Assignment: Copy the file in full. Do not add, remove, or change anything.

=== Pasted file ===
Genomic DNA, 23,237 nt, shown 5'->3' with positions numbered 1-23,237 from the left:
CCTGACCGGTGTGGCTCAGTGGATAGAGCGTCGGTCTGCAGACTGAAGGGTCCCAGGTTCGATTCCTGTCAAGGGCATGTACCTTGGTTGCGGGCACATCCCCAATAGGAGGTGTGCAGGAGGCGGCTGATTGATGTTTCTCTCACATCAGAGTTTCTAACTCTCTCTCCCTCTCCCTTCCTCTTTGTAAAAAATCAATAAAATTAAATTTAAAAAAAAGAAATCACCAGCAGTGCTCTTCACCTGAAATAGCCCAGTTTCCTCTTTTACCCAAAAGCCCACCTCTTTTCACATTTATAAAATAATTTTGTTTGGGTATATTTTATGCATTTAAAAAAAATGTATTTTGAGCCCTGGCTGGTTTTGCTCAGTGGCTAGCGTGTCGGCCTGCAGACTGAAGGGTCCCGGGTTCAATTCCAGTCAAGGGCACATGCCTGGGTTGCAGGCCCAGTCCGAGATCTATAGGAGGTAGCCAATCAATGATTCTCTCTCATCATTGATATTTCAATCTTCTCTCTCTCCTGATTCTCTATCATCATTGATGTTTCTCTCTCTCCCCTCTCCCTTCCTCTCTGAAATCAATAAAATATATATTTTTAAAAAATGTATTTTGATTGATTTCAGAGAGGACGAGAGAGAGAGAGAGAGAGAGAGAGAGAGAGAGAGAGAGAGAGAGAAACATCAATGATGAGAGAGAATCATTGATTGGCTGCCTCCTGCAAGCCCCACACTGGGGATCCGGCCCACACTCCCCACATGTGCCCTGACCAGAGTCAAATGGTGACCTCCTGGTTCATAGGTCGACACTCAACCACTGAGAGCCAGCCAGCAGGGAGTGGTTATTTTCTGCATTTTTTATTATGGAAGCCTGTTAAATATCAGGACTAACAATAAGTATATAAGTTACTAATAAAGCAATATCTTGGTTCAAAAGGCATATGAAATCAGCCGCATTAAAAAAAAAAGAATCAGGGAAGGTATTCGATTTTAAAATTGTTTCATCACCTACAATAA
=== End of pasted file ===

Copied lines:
Genomic DNA, 23,237 nt, shown 5'->3' with positions numbered 1-23,237 from the left:
CCTGACCGGTGTGGCTCAGTGGATAGAGCGTCGGTCTGCAGACTGAAGGGTCCCAGGTTCGATTCCTGTCAAGGGCATGTACCTTGGTTGCGGGCACATCCCCAATAGGAGGTGTGCAGGAGGCGGCTGATTGATGTTTCTCTCACATCAGAGTTTCTAACTCTCTCTCCCTCTCCCTTCCTCTTTGTAAAAAATCAATAAAATTAAATTTAAAAAAAAGAAATCACCAGCAGTGCTCTTCACCTGAAATAGCCCAGTTTCCTCTTTTACCCAAAAGCCCACCTCTTTTCACATTTATAAAATAATTTTGTTTGGGTATATTTTATGCATTTAAAAAAAATGTATTTTGAGCCCTGGCTGGTTTTGCTCAGTGGCTAGCGTGTCGGCCTGCAGACTGAAGGGTCCCGGGTTCAATTCCAGTCAAGGGCACATGCCTGGGTTGCAGGCCCAGTCCGAGATCTATAGGAGGTAGCCAATCAATGATTCTCTCTCATCATTGATATTTCAATCTTCTCTCTCTCCTGATTCTCTATCATCATTGATGTTTCTCTCTCTCCCCTCTCCCTTCCTCTCTGAAATCAATAAAATATATATTTTTAAAAAATGTATTTTGATTGATTTCAGAGAGGACGAGAGAGAGAGAGAGAGAGAGAGAGAGAGAGAGAGAGAGAGAGAGAAACATCAATGATGAGAGAGAATCATTGATTGGCTGCCTCCTGCAAGCCCCACACTGGGGATCCGGCCCACACTCCCCACATGTGCCCTGACCAGAGTCAAATGGTGACCTCCTGGTTCATAGGTCGACACTCAACCACTGAGAGCCAGCCAGCAGGGAGTGGTTATTTTCTGCATTTTTTATTATGGAAGCCTGTTAAATATCAGGACTAACAATAAGTATATAAGTTACTAATAAAGCAATATCTTGGTTCAAAAGGCATATGAAATCAGCCGCATTAAAAAAAAAAGAATCAGGGAAGGTATTCGATTTTAAAATTGTTTCATCACCTACAATAA